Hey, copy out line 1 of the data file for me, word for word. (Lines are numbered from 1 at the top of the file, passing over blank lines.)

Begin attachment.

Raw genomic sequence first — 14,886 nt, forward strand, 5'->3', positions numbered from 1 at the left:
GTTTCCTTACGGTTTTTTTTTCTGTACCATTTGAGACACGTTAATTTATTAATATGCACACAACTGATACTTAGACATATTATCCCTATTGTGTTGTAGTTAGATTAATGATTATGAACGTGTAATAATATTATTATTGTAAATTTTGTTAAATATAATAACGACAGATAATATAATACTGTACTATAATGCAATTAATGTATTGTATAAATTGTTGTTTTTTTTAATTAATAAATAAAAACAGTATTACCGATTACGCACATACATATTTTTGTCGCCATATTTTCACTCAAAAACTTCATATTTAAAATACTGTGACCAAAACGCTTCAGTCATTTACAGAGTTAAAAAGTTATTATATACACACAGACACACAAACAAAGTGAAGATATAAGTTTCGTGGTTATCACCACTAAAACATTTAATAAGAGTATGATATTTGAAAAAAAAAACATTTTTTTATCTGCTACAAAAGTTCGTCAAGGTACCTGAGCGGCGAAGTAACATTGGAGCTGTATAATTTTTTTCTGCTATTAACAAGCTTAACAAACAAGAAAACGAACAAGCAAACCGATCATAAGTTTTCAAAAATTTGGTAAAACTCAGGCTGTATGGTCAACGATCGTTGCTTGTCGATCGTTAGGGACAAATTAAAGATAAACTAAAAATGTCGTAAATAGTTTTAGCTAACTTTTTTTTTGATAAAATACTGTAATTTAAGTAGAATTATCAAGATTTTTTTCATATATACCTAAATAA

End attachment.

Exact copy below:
Raw genomic sequence first — 14,886 nt, forward strand, 5'->3', positions numbered from 1 at the left: